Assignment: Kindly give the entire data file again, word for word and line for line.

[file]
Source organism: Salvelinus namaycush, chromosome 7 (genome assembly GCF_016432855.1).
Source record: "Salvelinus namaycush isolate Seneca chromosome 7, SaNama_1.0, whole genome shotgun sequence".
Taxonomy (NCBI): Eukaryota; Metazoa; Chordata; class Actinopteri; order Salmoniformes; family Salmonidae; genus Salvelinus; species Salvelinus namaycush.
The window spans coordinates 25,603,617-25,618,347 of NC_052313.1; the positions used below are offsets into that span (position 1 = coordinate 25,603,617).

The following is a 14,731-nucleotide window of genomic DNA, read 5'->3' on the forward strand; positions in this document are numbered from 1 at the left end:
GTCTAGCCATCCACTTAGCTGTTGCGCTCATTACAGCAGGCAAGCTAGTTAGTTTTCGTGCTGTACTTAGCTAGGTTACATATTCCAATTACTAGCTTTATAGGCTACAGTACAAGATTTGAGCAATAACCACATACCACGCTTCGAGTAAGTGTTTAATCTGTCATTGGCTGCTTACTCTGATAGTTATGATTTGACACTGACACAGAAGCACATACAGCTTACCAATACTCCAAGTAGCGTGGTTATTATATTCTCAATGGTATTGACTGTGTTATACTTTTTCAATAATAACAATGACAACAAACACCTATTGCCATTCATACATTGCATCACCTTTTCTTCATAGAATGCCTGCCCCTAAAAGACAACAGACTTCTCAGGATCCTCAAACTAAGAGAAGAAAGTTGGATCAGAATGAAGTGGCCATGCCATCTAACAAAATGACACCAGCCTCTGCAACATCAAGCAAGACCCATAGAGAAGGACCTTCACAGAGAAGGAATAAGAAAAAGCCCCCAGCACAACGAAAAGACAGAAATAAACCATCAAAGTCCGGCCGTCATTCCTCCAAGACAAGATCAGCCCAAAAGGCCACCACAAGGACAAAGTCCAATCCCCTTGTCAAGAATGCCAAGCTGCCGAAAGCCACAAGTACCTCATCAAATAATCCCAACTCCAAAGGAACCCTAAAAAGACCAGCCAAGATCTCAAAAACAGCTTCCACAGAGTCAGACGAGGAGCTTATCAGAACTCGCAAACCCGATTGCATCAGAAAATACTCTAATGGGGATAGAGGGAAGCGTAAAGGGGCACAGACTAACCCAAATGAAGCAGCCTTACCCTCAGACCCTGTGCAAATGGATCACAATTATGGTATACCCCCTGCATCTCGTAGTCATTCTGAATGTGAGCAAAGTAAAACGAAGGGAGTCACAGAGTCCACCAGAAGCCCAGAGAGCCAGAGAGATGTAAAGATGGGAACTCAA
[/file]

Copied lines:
Source organism: Salvelinus namaycush, chromosome 7 (genome assembly GCF_016432855.1).
Source record: "Salvelinus namaycush isolate Seneca chromosome 7, SaNama_1.0, whole genome shotgun sequence".
Taxonomy (NCBI): Eukaryota; Metazoa; Chordata; class Actinopteri; order Salmoniformes; family Salmonidae; genus Salvelinus; species Salvelinus namaycush.
The window spans coordinates 25,603,617-25,618,347 of NC_052313.1; the positions used below are offsets into that span (position 1 = coordinate 25,603,617).

The following is a 14,731-nucleotide window of genomic DNA, read 5'->3' on the forward strand; positions in this document are numbered from 1 at the left end:
GTCTAGCCATCCACTTAGCTGTTGCGCTCATTACAGCAGGCAAGCTAGTTAGTTTTCGTGCTGTACTTAGCTAGGTTACATATTCCAATTACTAGCTTTATAGGCTACAGTACAAGATTTGAGCAATAACCACATACCACGCTTCGAGTAAGTGTTTAATCTGTCATTGGCTGCTTACTCTGATAGTTATGATTTGACACTGACACAGAAGCACATACAGCTTACCAATACTCCAAGTAGCGTGGTTATTATATTCTCAATGGTATTGACTGTGTTATACTTTTTCAATAATAACAATGACAACAAACACCTATTGCCATTCATACATTGCATCACCTTTTCTTCATAGAATGCCTGCCCCTAAAAGACAACAGACTTCTCAGGATCCTCAAACTAAGAGAAGAAAGTTGGATCAGAATGAAGTGGCCATGCCATCTAACAAAATGACACCAGCCTCTGCAACATCAAGCAAGACCCATAGAGAAGGACCTTCACAGAGAAGGAATAAGAAAAAGCCCCCAGCACAACGAAAAGACAGAAATAAACCATCAAAGTCCGGCCGTCATTCCTCCAAGACAAGATCAGCCCAAAAGGCCACCACAAGGACAAAGTCCAATCCCCTTGTCAAGAATGCCAAGCTGCCGAAAGCCACAAGTACCTCATCAAATAATCCCAACTCCAAAGGAACCCTAAAAAGACCAGCCAAGATCTCAAAAACAGCTTCCACAGAGTCAGACGAGGAGCTTATCAGAACTCGCAAACCCGATTGCATCAGAAAATACTCTAATGGGGATAGAGGGAAGCGTAAAGGGGCACAGACTAACCCAAATGAAGCAGCCTTACCCTCAGACCCTGTGCAAATGGATCACAATTATGGTATACCCCCTGCATCTCGTAGTCATTCTGAATGTGAGCAAAGTAAAACGAAGGGAGTCACAGAGTCCACCAGAAGCCCAGAGAGCCAGAGAGATGTAAAGATGGGAACTCAA